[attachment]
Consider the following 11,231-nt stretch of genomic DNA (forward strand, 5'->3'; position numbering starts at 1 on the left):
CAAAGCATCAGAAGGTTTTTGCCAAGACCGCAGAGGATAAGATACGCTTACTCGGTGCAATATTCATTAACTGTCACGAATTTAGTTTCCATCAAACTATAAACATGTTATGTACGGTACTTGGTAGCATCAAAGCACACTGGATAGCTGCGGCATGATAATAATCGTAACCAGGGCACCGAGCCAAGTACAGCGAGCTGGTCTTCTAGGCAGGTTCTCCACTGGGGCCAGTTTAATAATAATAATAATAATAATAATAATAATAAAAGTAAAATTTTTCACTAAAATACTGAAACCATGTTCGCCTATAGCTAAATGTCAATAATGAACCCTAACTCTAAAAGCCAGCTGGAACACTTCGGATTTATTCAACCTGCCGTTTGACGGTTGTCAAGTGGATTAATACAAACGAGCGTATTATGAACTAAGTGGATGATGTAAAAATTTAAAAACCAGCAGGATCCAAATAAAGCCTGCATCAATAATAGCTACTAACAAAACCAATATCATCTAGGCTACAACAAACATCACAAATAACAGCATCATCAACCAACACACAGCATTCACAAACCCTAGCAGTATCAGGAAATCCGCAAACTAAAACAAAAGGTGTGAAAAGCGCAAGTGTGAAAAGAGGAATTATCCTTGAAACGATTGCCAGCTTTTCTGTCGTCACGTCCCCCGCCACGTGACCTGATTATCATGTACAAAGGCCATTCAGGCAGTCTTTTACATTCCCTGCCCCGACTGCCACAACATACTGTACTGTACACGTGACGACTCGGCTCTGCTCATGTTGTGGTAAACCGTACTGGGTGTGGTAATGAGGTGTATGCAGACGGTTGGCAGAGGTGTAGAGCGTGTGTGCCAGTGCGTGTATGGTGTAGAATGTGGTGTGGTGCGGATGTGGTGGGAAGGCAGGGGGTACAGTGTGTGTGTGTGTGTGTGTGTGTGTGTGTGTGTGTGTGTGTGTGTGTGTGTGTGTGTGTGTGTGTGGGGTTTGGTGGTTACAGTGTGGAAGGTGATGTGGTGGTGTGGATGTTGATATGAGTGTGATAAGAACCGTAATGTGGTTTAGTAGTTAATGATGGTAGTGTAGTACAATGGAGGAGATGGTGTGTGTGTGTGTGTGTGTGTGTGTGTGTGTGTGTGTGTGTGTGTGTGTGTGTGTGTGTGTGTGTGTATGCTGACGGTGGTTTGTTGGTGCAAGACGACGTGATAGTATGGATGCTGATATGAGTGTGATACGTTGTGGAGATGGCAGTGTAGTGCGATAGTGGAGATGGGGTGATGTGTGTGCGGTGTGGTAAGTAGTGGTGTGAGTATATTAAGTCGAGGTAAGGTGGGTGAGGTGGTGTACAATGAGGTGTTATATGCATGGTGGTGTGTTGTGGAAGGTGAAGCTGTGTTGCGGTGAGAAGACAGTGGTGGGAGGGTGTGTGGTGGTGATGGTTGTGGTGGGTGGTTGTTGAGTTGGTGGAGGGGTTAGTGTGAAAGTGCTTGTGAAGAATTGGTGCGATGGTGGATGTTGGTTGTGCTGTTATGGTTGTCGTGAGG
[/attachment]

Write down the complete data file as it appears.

Consider the following 11,231-nt stretch of genomic DNA (forward strand, 5'->3'; position numbering starts at 1 on the left):
CAAAGCATCAGAAGGTTTTTGCCAAGACCGCAGAGGATAAGATACGCTTACTCGGTGCAATATTCATTAACTGTCACGAATTTAGTTTCCATCAAACTATAAACATGTTATGTACGGTACTTGGTAGCATCAAAGCACACTGGATAGCTGCGGCATGATAATAATCGTAACCAGGGCACCGAGCCAAGTACAGCGAGCTGGTCTTCTAGGCAGGTTCTCCACTGGGGCCAGTTTAATAATAATAATAATAATAATAATAATAATAAAAGTAAAATTTTTCACTAAAATACTGAAACCATGTTCGCCTATAGCTAAATGTCAATAATGAACCCTAACTCTAAAAGCCAGCTGGAACACTTCGGATTTATTCAACCTGCCGTTTGACGGTTGTCAAGTGGATTAATACAAACGAGCGTATTATGAACTAAGTGGATGATGTAAAAATTTAAAAACCAGCAGGATCCAAATAAAGCCTGCATCAATAATAGCTACTAACAAAACCAATATCATCTAGGCTACAACAAACATCACAAATAACAGCATCATCAACCAACACACAGCATTCACAAACCCTAGCAGTATCAGGAAATCCGCAAACTAAAACAAAAGGTGTGAAAAGCGCAAGTGTGAAAAGAGGAATTATCCTTGAAACGATTGCCAGCTTTTCTGTCGTCACGTCCCCCGCCACGTGACCTGATTATCATGTACAAAGGCCATTCAGGCAGTCTTTTACATTCCCTGCCCCGACTGCCACAACATACTGTACTGTACACGTGACGACTCGGCTCTGCTCATGTTGTGGTAAACCGTACTGGGTGTGGTAATGAGGTGTATGCAGACGGTTGGCAGAGGTGTAGAGCGTGTGTGCCAGTGCGTGTATGGTGTAGAATGTGGTGTGGTGCGGATGTGGTGGGAAGGCAGGGGGTACAGTGTGTGTGTGTGTGTGTGTGTGTGTGTGTGTGTGTGTGTGTGTGTGTGTGTGTGTGTGTGTGTGTGGGGTTTGGTGGTTACAGTGTGGAAGGTGATGTGGTGGTGTGGATGTTGATATGAGTGTGATAAGAACCGTAATGTGGTTTAGTAGTTAATGATGGTAGTGTAGTACAATGGAGGAGATGGTGTGTGTGTGTGTGTGTGTGTGTGTGTGTGTGTGTGTGTGTGTGTGTGTGTGTGTGTGTGTGTGTGTATGCTGACGGTGGTTTGTTGGTGCAAGACGACGTGATAGTATGGATGCTGATATGAGTGTGATACGTTGTGGAGATGGCAGTGTAGTGCGATAGTGGAGATGGGGTGATGTGTGTGCGGTGTGGTAAGTAGTGGTGTGAGTATATTAAGTCGAGGTAAGGTGGGTGAGGTGGTGTACAATGAGGTGTTATATGCATGGTGGTGTGTTGTGGAAGGTGAAGCTGTGTTGCGGTGAGAAGACAGTGGTGGGAGGGTGTGTGGTGGTGATGGTTGTGGTGGGTGGTTGTTGAGTTGGTGGAGGGGTTAGTGTGAAAGTGCTTGTGAAGAATTGGTGCGATGGTGGATGTTGGTTGTGCTGTTATGGTTGTCGTGAGG